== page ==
Only non-profit entities should be eligible to serve as fee agents with the Department of Revenue. Priority in the award of fee agent contracts should be given to not-for-profit groups willing to designate school districts, public colleges and universities, and public health clinics as exclusive beneficiaries of all net proceeds of the office. Money earned in operating fee agent offices should be returned to taxpayers in the form of services, and not used to line the pockets of the governor’s political supporters or relatives of the powerful elected officials.

No public servant should be employed as a lobbyist or campaign consultant. Lobbyists should not serve as campaign consultants, or employees of elected officials. Campaign consultants should not be on the payroll of elected officials. The financial separation among the three occupations (lobbyist, campaign consultant and elected official) should be absolute. Prohibitions imposed upon public servants should also extend to the employees of public servants and their immediate families.
Elected officials and their staff should not be able to leave office and immediately start lobbying. A four-year interval between the two should be required by law.
Elected officials should be required to annually disclose the identities of any relatives of lobbyists on their office or campaign payroll. They should also have to disclose the names of any of their relatives who are employed by lobbyists or are registered as lobbyists.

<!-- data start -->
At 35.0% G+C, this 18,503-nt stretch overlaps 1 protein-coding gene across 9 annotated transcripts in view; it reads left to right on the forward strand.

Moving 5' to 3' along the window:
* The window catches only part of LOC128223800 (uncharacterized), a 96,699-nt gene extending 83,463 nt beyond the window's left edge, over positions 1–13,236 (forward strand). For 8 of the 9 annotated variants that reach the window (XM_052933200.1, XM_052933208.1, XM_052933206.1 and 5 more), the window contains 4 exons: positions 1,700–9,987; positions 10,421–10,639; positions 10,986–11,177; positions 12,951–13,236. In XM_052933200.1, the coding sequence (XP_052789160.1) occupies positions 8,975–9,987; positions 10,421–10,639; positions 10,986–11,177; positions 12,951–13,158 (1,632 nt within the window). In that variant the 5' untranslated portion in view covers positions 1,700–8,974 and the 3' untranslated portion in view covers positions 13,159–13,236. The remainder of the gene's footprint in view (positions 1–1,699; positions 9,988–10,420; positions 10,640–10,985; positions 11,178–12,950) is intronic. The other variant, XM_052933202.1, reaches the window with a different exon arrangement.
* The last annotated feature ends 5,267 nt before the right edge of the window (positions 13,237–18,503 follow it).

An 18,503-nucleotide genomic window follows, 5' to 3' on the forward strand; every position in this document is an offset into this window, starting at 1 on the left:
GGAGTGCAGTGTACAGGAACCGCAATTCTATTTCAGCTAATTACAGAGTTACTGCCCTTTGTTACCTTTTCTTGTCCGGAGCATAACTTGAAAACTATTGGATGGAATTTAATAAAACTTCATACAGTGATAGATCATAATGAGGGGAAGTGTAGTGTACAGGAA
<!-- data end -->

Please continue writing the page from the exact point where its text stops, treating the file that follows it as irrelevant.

Public servants should be prohibited from accepting travel, meals and gifts from lobbyists and the special interests which employ them. This prohibition should extend to public servants, their employees, and their immediate families. The prohibition should also prohibit any political action committee (candidate, party, or otherwise) from paying personal expenses of an elected official. Special interests should not be able to provide personal perks to politicians through campaign contributions.
Legislation repealing limits on the amounts of campaign contributions recently passed by the Missouri General Assembly should never be signed into law by the Governor. If the Governor signs the legislation, the first order of business in next year’s session of the General Assembly should be reinstating the limits.
No political action committee (PAC) should be allowed to launder money to any other political action committee. The prohibition should apply to all committees whether designated as party, candidate, or continuing committees. Limits on contributions by PACs should be the same as those for individuals.